Another essential factor in institutionalisation is the positive spillover effect and the way that unions start behaving like on-campus service providers. Due to neoliberal policies, the institution is forced to cut more and more corners, and the union takes up the slack (Wardle, 2017). A welfare service offered by the union which can refer students to the institution’s psychologist while also easing the administrative stress on the latter means that cooperation takes place (Trinity College Dublin, 2023). One thing leads to another, the institution is also advertising the union’s service. A conversation develops. Then, free ice cream for students is brought in for a ‘International Students’ Day’  organised by the union (Trinity College Dublin, 2021), which the administration authorised and encouraged, as it enhances the student experience. In the process, social links are established between sabbatical officers and senior management. This sort of social capital is what can then be transformed into economic capital, for example project funding. The act of safeguarding this capital leads to an unwillingness to engage in confrontational politics because the student union can only access funds if it positions itself on the political field as being cooperative with senior management (Bourdieu, 1993). 


The marketisation of academia has also led to a shift in the measures of engagement used by student unions which in turn engenders careerism in the ranks of unions and sidelines the interests of underprivileged students. Mimicking the labour market, unions also take up mile-wide and inch-deep methods of engagement, and count student engagement in service numbers, rather than in mobilising capacity. So, for example, how much free food was handed out, how many attended a party, how many times a service was used (NUS, 2011). This is part of a changing set of values, one which also becomes reflected in the way the union markets itself. Extrinsic values, e.g. it looks good on the resumé, have replaced intrinsic values, e.g. fight the collective struggle, a process that researchers have also recognised in trade unions, as they are transformed to serve the labour market (Ibid).  This presents the union as a service one can individually benefit from, rather than as a collective group to take part in. The strongest example of this is student unions presenting opportunities to learn transferable skills and undergo experiences that can be shown to future employers (Trinity College Dublin Students' Union, 2023). As a result of this, individuals will sign up for positions in the union for careerist purposes. While volunteer work is to be celebrated, and it is right to put it on one’s curriculum vitae, the issue is that this culture creates an institutional incentive to avoid engaging in contentious mass politics. Rather than protest, there is a pull towards the types of marketable skills that are acquired through working within the bureaucratized bodies of the institution. Student representatives become ‘good institutional citizens’ (Dolhinow, 2017, p.20). Decline in direct engagement with the membership of the union facilitates the organisational structure of the representative body becoming a hierarchical, elitist, and inaccessible network of power, designed to help those who want to further their careers. In Irish academia, to this day, the class background of those attending skews to the wealthy, specifically for every 10 affluent students there are only 5 disadvantaged at a ratio of 2:1 (Donnelly, 2020). Those better-off will have more time to take part in societies, clubs and student unions, whereas those worse-off will have to take up part-time jobs to afford education, considering the financial barriers in place. This will undoubtedly affect the profile, priorities and objectives of student unions, meaning that material issues may fade into the background, and careerist networks take prominence.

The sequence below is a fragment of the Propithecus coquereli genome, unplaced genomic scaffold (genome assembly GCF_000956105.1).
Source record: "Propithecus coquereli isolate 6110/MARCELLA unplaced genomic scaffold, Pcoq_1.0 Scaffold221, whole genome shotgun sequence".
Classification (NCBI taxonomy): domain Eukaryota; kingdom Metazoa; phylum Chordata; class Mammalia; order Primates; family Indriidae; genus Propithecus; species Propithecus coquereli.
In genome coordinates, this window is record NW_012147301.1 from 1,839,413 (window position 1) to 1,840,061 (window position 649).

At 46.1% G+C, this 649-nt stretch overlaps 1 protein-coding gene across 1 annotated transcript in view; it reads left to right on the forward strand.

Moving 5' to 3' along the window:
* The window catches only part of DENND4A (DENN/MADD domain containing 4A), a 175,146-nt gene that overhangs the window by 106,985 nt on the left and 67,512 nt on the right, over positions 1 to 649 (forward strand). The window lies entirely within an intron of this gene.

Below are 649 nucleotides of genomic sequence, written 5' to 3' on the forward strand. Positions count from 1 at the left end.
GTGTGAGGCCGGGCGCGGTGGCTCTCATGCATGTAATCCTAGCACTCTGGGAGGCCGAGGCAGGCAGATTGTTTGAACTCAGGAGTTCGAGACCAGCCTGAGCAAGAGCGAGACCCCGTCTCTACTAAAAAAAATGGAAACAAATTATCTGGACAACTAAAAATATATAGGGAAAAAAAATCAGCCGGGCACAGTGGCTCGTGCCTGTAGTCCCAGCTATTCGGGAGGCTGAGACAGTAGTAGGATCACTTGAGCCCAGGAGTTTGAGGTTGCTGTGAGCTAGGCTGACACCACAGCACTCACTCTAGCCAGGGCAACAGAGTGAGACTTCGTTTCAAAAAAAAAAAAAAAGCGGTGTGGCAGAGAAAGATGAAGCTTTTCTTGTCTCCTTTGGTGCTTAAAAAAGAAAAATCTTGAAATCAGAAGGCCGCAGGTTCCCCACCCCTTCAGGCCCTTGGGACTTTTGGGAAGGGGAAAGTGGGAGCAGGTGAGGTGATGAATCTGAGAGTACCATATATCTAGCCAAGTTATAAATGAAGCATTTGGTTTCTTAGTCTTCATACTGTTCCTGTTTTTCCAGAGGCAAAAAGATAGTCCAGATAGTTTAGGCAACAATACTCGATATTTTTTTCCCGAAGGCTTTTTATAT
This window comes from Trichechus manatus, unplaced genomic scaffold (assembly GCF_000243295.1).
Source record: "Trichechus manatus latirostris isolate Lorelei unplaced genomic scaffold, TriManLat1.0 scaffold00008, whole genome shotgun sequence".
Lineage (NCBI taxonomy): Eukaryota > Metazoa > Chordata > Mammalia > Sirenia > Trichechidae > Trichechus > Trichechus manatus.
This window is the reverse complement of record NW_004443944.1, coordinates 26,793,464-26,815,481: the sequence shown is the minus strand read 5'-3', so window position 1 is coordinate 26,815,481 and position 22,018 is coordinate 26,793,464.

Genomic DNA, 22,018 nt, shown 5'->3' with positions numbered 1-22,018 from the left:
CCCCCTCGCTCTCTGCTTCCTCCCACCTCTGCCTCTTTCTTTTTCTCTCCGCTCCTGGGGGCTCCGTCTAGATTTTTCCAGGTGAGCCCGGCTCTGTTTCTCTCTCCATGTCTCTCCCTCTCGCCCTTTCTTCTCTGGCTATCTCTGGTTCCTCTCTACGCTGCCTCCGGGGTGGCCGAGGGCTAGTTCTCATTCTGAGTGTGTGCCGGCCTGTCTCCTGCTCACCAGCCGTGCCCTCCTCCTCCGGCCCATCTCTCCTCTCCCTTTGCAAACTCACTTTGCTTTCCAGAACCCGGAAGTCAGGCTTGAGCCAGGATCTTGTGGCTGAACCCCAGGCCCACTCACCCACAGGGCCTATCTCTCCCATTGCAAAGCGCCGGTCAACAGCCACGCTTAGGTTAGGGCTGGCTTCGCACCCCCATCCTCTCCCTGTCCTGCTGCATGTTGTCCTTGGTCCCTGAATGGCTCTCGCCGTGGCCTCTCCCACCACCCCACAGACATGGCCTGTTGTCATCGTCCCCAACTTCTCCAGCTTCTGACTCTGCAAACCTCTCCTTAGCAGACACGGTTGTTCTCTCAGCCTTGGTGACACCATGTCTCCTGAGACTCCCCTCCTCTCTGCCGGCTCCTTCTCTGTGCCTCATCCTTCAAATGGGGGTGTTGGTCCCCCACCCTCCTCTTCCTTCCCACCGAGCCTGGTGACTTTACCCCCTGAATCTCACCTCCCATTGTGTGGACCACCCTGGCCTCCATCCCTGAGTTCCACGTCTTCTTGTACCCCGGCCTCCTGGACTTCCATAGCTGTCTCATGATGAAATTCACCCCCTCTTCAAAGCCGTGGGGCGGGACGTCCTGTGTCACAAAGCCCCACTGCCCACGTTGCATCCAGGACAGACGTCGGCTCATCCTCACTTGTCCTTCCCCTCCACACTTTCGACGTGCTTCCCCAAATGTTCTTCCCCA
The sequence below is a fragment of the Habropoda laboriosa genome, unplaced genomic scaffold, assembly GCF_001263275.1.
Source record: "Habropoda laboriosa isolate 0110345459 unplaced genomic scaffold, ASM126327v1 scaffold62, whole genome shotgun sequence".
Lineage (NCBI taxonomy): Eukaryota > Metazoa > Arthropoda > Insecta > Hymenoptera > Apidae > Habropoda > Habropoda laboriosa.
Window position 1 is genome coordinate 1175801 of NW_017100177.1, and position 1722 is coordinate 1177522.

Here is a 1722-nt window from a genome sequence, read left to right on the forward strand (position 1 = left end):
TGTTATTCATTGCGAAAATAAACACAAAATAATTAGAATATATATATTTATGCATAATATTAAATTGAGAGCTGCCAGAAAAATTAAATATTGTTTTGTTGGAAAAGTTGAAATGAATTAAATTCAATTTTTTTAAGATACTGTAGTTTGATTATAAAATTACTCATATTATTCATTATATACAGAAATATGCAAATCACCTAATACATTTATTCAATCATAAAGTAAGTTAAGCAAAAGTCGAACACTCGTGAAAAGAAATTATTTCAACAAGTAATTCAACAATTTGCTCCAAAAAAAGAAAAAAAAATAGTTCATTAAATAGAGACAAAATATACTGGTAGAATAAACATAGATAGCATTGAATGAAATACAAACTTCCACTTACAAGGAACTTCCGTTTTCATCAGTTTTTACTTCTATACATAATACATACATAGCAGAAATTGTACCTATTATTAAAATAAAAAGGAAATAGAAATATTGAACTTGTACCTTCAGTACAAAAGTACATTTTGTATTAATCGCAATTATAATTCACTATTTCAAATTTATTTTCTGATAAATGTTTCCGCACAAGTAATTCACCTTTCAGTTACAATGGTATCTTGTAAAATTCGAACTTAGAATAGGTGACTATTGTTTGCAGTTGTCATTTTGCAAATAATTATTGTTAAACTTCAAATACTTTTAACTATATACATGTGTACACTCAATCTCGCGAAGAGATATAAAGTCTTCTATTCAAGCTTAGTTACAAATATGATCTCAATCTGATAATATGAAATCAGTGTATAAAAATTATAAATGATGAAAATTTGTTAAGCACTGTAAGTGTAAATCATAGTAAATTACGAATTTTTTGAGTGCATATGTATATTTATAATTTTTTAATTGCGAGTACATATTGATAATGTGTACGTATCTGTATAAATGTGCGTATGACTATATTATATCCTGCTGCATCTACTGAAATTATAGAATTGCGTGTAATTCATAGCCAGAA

Value Dissonance and Political Dealignment as the Outcome of Co-optation